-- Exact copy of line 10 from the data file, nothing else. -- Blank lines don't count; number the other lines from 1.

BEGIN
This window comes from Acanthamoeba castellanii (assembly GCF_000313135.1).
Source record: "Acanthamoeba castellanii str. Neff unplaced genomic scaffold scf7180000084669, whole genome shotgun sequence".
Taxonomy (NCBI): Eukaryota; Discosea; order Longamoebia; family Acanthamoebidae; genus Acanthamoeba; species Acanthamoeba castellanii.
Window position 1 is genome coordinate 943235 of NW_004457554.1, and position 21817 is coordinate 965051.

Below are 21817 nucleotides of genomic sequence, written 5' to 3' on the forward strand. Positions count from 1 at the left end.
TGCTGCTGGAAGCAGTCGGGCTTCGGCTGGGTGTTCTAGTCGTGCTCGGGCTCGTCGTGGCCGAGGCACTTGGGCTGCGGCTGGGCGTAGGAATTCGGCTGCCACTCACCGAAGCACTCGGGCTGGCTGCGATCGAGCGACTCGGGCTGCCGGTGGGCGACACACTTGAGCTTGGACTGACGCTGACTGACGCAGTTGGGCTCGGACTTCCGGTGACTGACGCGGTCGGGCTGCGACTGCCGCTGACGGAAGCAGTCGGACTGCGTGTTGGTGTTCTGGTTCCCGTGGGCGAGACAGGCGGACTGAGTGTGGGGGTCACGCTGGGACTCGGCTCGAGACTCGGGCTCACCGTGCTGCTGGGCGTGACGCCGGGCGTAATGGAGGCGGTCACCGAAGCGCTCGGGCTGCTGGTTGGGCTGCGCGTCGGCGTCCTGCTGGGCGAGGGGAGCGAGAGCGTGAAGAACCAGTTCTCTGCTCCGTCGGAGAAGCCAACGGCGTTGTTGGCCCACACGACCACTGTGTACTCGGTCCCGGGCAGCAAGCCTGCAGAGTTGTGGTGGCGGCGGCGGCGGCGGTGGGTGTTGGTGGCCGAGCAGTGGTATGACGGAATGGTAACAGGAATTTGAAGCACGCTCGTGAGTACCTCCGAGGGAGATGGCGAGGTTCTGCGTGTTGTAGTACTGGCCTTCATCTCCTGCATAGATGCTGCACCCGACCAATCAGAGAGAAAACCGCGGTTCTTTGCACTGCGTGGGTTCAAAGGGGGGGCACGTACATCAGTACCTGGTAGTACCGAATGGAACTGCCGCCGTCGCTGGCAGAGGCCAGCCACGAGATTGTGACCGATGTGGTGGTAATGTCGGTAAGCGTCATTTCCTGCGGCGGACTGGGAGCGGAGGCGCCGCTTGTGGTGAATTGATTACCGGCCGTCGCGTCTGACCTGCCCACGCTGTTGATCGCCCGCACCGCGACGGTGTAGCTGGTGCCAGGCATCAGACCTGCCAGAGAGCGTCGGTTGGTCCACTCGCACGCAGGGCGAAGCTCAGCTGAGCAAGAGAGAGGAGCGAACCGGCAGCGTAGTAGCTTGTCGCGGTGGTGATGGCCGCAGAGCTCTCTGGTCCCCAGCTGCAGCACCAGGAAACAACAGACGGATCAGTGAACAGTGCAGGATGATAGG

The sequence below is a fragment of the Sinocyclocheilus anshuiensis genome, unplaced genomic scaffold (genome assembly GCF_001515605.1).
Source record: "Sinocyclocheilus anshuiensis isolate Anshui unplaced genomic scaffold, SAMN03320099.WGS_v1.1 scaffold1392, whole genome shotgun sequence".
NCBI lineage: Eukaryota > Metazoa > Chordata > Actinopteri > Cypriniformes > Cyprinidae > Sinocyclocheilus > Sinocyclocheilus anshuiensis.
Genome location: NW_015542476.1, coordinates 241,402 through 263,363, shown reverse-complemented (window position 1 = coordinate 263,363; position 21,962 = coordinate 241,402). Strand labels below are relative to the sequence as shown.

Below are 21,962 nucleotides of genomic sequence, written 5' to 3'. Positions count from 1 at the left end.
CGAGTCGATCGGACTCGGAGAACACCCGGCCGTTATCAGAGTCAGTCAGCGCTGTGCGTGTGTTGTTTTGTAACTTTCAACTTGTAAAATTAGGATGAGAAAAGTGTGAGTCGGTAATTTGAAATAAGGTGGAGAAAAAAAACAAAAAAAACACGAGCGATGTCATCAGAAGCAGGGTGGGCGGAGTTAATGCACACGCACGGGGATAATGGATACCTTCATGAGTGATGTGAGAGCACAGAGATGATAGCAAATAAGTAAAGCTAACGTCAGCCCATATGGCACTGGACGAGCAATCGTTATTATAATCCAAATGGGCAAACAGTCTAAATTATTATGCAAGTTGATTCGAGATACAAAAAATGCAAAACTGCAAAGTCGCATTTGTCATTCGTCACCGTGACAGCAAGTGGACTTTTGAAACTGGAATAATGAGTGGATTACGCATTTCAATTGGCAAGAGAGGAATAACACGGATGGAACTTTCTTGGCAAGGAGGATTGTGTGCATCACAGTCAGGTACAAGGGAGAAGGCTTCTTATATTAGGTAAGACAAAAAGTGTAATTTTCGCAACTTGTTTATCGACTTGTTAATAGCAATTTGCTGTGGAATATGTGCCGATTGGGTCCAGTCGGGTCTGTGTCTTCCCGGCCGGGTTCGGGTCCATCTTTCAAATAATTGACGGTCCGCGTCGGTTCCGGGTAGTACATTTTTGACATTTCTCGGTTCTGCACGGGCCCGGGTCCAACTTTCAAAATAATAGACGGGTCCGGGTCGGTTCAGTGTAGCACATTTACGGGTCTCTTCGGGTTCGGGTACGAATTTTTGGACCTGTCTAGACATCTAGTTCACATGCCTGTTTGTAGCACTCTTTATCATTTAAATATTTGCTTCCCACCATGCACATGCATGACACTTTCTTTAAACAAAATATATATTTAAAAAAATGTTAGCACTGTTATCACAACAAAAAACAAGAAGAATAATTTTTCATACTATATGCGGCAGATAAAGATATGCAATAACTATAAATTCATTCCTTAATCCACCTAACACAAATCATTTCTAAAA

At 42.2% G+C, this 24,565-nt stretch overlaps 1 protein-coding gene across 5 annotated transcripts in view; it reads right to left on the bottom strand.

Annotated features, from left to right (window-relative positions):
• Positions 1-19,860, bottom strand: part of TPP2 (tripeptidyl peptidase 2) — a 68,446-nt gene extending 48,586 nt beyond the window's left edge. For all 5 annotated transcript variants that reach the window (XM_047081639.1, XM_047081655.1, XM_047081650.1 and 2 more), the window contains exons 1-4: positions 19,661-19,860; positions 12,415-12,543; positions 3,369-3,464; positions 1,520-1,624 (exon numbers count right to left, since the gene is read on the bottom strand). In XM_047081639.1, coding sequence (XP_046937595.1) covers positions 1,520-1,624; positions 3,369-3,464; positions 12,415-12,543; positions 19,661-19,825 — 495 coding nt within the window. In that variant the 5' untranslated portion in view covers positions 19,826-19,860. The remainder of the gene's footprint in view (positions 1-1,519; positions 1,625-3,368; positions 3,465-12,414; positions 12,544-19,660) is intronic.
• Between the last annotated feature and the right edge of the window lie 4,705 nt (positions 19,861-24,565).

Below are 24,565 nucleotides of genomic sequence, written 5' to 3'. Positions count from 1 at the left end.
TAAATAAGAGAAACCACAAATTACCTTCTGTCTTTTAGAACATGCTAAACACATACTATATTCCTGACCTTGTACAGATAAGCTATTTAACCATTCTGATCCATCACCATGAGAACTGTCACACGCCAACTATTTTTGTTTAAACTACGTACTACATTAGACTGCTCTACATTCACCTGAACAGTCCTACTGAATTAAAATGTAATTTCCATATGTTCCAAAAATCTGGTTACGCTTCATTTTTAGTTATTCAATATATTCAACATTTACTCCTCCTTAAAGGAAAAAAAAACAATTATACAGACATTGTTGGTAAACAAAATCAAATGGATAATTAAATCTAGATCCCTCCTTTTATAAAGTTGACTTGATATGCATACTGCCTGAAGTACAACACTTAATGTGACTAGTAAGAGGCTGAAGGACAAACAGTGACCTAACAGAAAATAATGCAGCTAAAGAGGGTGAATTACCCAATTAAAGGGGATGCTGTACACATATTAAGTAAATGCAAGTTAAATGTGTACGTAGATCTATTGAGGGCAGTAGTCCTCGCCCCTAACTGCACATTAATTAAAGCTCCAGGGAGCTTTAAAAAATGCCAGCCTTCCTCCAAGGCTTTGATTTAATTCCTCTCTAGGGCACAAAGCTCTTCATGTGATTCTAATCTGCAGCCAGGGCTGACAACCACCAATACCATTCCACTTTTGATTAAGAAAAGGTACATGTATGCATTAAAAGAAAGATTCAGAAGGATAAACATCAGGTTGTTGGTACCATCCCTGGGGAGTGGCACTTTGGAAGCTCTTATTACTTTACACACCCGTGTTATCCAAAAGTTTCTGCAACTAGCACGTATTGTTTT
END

Genome location: NW_015542476.1, coordinates 241,402 through 263,363, shown reverse-complemented (window position 1 = coordinate 263,363; position 21,962 = coordinate 241,402). Strand labels below are relative to the sequence as shown.